As the partner of someone who has a long-term condition like Crohn’s, you’ll see their ups and downs with the disease. You want to be there for them, but also respect their decisions about how they handle it.
The physical symptoms they may get include bouts of cramping, mouth sores, fatigue, fever, and diarrhea. It can also trigger emotions like fear, embarrassment, or feeling like the condition is a burden for you, too.
Of course, Crohn's isn't contagious. You can’t catch it from your partner. But it can affect you and your relationship. Whether your partner's in an active phase of Crohn's or in remission, information, communication, and a lot of patience will keep your relationship healthy.
Ask, don't assume. Crohn's is not a one-size-fits-all disease. What works for one person or couple may not work for others. That's why open and honest communication is so important.
Ask your partner how they want you to be involved in the process. Be specific. For example, Do you want me to go with you to your appointments? If so, do you want me to take the lead, or listen and take notes?
Crohn's can be tough to understand if you don't have it, and you may have a lot of questions. When you want to know something, ask your partner if they're open to answering a question. Say things like:
- Do you feel comfortable speaking up if I ask too many questions?
- What do you need?
- If you need something but don't know what, please tell me that.
- I will make myself as available as possible, but I can't read your mind. If you need space, tell me.
- Name some things you absolutely don't want me to do.
The timing of these conversations is just as important as the talks themselves. To get the most out of them, wait for a time when you both feel open and your partner isn't in pain.
What to expect. It may take a long time -- and lots of trial, error, and doctor's appointments -- before your partner understands how Crohn's affects their body. Expect them to be sick of being sick; to feel frustrated with being poked and prodded at medical appointments. If you're a safe place, expect to sometimes bear the brunt of that frustration.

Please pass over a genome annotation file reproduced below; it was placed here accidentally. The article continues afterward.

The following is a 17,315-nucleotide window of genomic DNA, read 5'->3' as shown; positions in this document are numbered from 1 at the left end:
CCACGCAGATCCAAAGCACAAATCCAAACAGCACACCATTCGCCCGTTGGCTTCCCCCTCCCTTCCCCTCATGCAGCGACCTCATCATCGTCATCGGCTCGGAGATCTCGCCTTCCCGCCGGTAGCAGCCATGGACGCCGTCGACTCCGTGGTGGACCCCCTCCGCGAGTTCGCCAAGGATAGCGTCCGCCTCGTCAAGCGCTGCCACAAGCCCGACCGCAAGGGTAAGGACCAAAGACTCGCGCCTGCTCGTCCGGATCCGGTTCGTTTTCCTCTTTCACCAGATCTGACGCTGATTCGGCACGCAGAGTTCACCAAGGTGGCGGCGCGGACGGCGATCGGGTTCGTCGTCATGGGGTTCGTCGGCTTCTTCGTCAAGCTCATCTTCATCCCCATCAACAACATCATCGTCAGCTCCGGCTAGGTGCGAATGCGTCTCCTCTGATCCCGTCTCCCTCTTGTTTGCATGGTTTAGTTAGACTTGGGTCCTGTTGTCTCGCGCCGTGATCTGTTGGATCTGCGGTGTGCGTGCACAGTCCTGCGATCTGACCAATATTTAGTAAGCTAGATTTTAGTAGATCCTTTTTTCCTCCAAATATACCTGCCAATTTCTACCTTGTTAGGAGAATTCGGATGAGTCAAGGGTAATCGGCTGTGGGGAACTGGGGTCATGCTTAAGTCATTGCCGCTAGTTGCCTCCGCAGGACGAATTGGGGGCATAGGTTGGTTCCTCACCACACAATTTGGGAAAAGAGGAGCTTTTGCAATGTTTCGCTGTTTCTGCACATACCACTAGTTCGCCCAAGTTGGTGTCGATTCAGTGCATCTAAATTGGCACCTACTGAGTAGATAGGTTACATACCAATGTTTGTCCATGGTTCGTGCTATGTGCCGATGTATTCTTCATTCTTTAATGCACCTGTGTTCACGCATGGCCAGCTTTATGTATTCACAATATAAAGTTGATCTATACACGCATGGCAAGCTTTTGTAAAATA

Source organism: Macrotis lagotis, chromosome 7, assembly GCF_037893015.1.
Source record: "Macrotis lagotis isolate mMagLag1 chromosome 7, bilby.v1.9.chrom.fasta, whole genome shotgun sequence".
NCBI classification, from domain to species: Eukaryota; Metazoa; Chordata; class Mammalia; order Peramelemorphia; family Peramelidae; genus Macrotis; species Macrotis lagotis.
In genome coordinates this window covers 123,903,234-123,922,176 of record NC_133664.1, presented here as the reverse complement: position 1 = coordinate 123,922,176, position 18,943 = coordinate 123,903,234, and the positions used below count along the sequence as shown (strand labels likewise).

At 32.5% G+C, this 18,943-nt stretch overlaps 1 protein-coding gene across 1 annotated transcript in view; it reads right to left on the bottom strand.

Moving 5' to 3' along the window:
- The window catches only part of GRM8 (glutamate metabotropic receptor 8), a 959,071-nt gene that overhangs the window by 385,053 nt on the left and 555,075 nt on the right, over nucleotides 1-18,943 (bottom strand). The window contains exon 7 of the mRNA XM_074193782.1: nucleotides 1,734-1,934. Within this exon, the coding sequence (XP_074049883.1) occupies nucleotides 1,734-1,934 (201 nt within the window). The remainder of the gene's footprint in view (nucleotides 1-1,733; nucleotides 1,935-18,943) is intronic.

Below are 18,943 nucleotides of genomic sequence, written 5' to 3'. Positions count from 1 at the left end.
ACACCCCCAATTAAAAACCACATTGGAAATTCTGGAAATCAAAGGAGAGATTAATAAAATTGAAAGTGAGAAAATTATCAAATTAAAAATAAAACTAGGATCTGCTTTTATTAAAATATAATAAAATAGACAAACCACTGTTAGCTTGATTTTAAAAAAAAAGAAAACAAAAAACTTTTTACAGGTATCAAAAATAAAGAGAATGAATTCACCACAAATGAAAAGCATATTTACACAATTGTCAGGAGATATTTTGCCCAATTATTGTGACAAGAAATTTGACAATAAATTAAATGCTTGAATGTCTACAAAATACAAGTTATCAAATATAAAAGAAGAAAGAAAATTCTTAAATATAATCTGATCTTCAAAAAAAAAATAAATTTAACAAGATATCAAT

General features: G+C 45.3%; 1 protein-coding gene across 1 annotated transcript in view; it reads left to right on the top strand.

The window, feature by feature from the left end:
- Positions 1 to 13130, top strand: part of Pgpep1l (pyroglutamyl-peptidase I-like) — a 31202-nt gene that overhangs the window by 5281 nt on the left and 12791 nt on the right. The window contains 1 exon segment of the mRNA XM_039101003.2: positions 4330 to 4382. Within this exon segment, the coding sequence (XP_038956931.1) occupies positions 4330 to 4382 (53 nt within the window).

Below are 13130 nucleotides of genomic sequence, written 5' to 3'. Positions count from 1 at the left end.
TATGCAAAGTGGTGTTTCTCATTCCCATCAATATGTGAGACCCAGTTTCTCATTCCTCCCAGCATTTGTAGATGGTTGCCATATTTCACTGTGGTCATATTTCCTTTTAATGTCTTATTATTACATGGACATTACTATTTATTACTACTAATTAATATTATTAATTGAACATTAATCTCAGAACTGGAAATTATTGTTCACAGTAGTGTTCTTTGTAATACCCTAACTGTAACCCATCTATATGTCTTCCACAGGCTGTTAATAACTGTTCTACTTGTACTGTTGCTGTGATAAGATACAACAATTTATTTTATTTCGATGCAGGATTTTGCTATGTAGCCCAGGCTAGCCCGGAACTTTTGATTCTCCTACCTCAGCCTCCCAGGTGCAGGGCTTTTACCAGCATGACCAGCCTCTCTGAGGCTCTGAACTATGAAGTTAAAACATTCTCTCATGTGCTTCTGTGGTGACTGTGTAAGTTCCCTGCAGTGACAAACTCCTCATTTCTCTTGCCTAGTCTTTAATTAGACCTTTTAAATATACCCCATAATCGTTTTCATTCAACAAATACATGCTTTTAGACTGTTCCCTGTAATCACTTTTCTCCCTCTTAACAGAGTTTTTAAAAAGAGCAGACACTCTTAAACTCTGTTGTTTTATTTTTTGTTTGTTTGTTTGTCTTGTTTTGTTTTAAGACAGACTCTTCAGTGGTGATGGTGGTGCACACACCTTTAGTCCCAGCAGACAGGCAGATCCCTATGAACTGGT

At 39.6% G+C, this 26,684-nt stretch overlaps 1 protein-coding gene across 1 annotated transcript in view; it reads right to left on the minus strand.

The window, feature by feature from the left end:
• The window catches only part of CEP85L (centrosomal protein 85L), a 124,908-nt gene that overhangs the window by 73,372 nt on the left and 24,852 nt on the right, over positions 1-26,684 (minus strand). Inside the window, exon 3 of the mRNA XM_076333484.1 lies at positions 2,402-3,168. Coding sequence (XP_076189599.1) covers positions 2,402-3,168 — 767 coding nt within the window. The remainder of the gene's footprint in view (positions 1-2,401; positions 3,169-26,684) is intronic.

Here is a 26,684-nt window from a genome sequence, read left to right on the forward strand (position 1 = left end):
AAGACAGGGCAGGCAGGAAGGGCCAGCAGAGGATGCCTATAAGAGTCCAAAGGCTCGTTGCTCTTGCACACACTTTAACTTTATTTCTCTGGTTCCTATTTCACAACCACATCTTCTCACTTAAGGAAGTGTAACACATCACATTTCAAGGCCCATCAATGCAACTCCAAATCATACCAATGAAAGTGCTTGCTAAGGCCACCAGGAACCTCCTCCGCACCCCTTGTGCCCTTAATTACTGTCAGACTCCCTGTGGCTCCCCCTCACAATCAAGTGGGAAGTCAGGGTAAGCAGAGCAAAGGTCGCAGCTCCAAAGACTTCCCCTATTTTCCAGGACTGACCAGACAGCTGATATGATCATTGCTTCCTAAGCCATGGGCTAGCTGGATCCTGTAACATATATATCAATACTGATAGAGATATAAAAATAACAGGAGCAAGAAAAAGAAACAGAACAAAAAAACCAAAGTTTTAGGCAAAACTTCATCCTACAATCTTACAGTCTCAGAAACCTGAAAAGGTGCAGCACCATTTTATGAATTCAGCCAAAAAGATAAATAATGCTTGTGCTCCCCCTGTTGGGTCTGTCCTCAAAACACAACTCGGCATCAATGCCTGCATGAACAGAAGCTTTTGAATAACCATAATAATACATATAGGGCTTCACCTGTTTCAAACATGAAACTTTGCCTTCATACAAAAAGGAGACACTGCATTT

When making plans, keep flexibility in mind. During a flare, your partner may need you to drive faster toward the nearest bathroom and then spend a lot of time in it. They may ask you to listen while they vent without trying to fix it. Things will change from flare to flare, so a weekly or monthly Crohn's check-in will keep communication open and help you stay on the same page.
Is intimacy in the cards? It may be no problem when your partner’s Crohn’s is under control. But it's hard to feel sexy when you're concerned about bowel control. If someone with Crohn’s is dealing with pain, fatigue, side effects of medication, or a negative body image, that can kill the mood for your partner.
Still, physical and emotional intimacy are healthy, fun, and key ways to connect with each other. And when your partner's in an active phase of the disease, they may need that connection even more. So get creative. And keep communicating.
Remind your loved one often that they're attractive to you. Ask what they'd like to do so you can feel close to each other. If you have suggestions, make them, but keep them light and low-pressure.
No eggshells necessary. Remember, you don't have Crohn's, your partner does. Don't lose yourself in this disease. Crohn's is one part of your relationship, but not the only or most important part. You need to live your life fully, too, even if your partner feels resentment.
Being sensitive is important, but it's OK to speak up and have your own needs. If your partner can't meet those needs, take responsibility for them. Self-care is a big part of that, as is doing things even when your partner won't or can't. Go to that party. Book a weekend trip. Crohn's likely saddles you with extra responsibility, so if you have the opportunity to have fun, take it.
The gift of the outsider. Being in this with your partner is a gift. When you’re going through a hard stage with Crohn’s, it can be hard to imagine you'll ever feel better.
From the outside, you can see that it will get better -- and that both of you will learn something new with every phase of the disease cycle. If you feel optimistic and confident that Crohn's won't always control your partner's life, share that. Say, I'm here with you in this. It's going to be OK because you don’t have to do it alone.